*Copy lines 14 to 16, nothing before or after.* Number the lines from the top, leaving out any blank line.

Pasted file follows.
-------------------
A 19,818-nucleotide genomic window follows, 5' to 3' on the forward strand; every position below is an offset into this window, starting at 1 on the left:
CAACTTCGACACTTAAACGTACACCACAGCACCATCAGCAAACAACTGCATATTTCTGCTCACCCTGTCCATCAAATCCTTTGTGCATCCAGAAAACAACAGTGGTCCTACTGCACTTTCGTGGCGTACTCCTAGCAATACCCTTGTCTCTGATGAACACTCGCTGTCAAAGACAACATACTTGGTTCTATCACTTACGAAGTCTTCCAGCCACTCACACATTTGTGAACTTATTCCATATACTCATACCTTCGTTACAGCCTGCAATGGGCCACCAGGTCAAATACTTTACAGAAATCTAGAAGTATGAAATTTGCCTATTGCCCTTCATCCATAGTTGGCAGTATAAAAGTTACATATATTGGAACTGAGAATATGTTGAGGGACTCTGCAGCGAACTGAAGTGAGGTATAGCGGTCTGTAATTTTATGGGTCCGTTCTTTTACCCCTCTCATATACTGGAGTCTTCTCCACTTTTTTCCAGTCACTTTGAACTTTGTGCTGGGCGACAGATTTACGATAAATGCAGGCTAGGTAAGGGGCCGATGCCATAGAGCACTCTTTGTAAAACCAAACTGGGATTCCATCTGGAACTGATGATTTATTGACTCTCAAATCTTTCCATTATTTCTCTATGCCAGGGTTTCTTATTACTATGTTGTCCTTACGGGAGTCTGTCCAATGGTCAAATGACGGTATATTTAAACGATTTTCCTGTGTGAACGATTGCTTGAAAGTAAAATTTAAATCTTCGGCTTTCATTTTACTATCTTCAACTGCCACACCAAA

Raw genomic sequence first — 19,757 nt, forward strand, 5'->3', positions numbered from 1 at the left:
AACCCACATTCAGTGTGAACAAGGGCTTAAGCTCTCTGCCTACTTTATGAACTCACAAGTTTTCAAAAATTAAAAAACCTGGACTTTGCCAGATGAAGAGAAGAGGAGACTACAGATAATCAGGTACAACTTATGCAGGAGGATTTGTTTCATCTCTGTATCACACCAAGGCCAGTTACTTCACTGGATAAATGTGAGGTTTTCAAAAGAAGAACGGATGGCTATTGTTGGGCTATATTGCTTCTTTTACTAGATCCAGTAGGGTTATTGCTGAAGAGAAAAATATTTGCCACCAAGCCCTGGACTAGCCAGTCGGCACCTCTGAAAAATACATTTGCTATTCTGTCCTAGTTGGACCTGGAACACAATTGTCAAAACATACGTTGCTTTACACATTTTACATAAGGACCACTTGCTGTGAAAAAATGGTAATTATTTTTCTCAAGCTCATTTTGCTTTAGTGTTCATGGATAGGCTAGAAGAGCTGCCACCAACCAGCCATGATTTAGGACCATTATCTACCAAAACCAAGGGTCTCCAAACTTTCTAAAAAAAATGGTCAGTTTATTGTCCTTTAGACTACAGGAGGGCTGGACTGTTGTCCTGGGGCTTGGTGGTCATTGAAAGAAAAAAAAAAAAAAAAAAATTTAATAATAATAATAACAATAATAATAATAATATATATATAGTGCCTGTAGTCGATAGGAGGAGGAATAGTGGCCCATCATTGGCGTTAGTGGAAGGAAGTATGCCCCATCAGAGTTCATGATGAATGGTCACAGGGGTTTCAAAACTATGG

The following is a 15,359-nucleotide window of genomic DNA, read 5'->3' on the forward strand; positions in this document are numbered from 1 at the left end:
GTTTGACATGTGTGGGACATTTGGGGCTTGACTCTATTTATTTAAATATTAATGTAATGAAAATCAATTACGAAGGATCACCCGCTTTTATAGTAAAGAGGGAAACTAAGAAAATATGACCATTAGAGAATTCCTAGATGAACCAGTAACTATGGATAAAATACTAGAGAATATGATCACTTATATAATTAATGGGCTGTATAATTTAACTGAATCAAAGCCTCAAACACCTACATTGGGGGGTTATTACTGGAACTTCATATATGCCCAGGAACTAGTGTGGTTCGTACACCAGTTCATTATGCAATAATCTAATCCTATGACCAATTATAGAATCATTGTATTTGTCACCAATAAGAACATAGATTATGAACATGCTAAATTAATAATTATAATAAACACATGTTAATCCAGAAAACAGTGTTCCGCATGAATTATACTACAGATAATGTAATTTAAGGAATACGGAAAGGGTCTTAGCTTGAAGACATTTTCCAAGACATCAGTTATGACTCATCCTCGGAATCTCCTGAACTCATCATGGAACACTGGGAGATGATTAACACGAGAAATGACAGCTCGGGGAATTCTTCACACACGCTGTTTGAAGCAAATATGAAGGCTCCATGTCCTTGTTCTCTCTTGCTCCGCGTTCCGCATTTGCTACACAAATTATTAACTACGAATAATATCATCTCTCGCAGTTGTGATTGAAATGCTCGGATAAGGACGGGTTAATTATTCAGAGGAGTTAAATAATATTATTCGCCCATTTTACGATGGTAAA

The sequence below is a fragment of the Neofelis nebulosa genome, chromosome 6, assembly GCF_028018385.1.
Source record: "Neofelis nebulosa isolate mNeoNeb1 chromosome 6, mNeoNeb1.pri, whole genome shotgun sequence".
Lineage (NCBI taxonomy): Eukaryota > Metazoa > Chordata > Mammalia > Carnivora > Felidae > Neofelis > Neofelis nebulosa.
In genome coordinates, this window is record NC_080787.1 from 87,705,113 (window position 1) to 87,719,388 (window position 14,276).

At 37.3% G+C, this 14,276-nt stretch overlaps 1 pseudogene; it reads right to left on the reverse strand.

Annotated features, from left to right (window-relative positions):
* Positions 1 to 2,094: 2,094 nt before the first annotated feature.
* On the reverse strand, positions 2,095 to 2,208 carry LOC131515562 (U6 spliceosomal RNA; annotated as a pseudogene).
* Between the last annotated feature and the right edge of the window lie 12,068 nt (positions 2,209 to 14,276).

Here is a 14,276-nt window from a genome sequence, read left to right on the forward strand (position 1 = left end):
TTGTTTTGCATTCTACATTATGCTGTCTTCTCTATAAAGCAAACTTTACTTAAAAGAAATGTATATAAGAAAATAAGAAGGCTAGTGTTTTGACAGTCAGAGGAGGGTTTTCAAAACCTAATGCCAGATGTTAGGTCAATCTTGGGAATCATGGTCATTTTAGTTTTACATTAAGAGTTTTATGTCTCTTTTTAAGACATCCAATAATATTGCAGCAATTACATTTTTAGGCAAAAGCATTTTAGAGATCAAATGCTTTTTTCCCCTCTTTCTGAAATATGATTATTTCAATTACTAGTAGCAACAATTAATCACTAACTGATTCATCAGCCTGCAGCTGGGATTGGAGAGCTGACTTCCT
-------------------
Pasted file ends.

* On the reverse strand, positions 2,095 to 2,208 carry LOC131515562 (U6 spliceosomal RNA; annotated as a pseudogene).
* Between the last annotated feature and the right edge of the window lie 12,068 nt (positions 2,209 to 14,276).

Here is a 14,276-nt window from a genome sequence, read left to right on the forward strand (position 1 = left end):